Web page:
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Superdimension Neptune Vs. SEGA Hard Girls
Game Reviews

Superdimension Neptune Vs. SEGA Hard Girls

Neptune and SEGA collide to enhance the PS Vita original with blast processing PC power.

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Here’s a look behind the scenes at Popzara: whenever any goofy anime nonsense comes in, that tends to go straight to me for review. I don’t think any of the other editors even look twice at it. If there’s big eyes, improbable outfits and a Japanese-sounding conceit? Well, it ends up in my inbox. Case in point: everything Idea Factory has ever made, and I keep eating it all like I’m at a buffet that never closes.

Here’s another one with Superdimension Neptune Vs. SEGA Hard Girls, a PC port of the PS Vita original. I’ll explain the “hard girls” thing in a bit, it’s not what you think…probably. I hope.

Try to stick with me for this one: you know all those other Neptunia games? Hyperdimension, Megadimension, Hyperdevotion and so on? Okay, so this is a game series about anthropomorphized game consoles and publishers fighting bad guys like the anthropomorphized concept of video game piracy, and those are all other continuities in the overall Nepiverse. This is another of those.

Now that we’ve got all of that down, Superdimension follows IF, the anthropomorphized representation of the game’s developer and publisher Idea Factory. She is, traditionally, the cool one, with her long sleeves and katar blades, and that remains the case here, where she’s a post-apocalyptic biker seeking the cause behind her world’s destruction. One day during her post-apocalyptic biking, IF some across a library containing all the world’s knowledge, as well as Segami, the personification of SEGA itself. IF and Segami team up to save history from being erased by meeting and engaging with both the Neptunia cast and the SEGA Hard Girls, who, as their goofy name might suggest, are representations of SEGA hardware. Also, Neptune, the traditional main character, gets turned into a talking motorcyle after the first hour or so. As you do.

IF is the cool, active character in the Nep cast, so she can do cool, active things, like hang from ropes, climb stuff, crawl under stuff and so on. In combat, she can take turns with the rest of her party and beat up enemies in a manner much like the other modern Neptunia games. Segami, meanwhile, can turn into other SEGA Hard Girls, adding their stats to her own and making her quite the powerhouse in combat. Battles are the same sort of experience you’re used to if you follow this series; as always, the best feature is the ability to skip pretty much any animation, allowing you to drastically speed up grinding if you end up needing to do so.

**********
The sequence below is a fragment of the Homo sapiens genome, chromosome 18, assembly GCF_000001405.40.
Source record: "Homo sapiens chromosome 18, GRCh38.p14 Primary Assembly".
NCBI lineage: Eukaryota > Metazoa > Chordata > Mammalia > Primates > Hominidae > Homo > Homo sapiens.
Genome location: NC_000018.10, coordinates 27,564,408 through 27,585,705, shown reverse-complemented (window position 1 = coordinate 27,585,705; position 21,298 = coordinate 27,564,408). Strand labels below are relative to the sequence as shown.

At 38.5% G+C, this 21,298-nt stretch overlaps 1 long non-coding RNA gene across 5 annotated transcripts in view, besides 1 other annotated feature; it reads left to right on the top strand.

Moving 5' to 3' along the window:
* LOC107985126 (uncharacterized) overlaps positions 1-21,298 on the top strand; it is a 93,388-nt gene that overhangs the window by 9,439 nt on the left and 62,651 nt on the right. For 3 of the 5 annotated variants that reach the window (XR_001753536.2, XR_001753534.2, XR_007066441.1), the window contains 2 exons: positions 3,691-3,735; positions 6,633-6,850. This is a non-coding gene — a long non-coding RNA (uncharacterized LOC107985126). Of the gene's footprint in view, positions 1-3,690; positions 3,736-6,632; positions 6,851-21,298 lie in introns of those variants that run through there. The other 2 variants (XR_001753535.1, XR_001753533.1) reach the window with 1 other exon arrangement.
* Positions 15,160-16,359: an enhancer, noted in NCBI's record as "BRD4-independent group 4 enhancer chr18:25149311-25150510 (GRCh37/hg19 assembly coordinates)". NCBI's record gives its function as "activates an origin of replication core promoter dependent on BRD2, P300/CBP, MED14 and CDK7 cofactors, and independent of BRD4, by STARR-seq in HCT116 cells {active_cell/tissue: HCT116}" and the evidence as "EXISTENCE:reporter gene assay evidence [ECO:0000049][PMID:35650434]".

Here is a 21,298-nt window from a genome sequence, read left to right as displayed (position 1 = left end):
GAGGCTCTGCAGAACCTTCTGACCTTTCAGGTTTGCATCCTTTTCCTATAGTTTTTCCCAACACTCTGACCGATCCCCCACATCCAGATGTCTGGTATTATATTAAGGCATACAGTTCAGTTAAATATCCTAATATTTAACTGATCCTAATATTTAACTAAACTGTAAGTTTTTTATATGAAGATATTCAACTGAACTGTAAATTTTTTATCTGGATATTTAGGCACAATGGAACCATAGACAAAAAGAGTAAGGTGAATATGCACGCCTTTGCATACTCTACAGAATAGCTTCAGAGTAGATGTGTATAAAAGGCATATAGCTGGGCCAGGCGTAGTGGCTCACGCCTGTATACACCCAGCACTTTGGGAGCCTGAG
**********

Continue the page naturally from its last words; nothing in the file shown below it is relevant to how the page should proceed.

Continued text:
You might have played this one on Vita. If so, I’m very sorry, because the Steam version runs like Usain Bolt while the Vita version runs like Usain Bolt’s corpse. It was a great game and everything and I absolutely would (and did) recommend it back before this version was an option…but now it is, so I don’t, so play this one instead. As usual, Nep games port very nicely to PC. They look and sound great even on mid-range hardware and they play nice with your XInput controller, so you can sit back and soak in the ridiculous anime nonsense.

Superdimension Neptune Vs. SEGA Hard Girls is yet another Neptunia game, which means if you like Neptunia games, you’ll like this one! In fact, you’re in luck, because there will almost certainly be more Neptunia games and they will almost certainly come to PC. I like them all, they’re a good time and you tend to know what to expect. If you don’t like Neptunia games, meanwhile, you’re probably not going to like this one, just like you didn’t like all the other ones, because it’s not really that different – aside from the talking motorcycle and all the SEGA stuff. Yup.

About the Author: Cory Galliher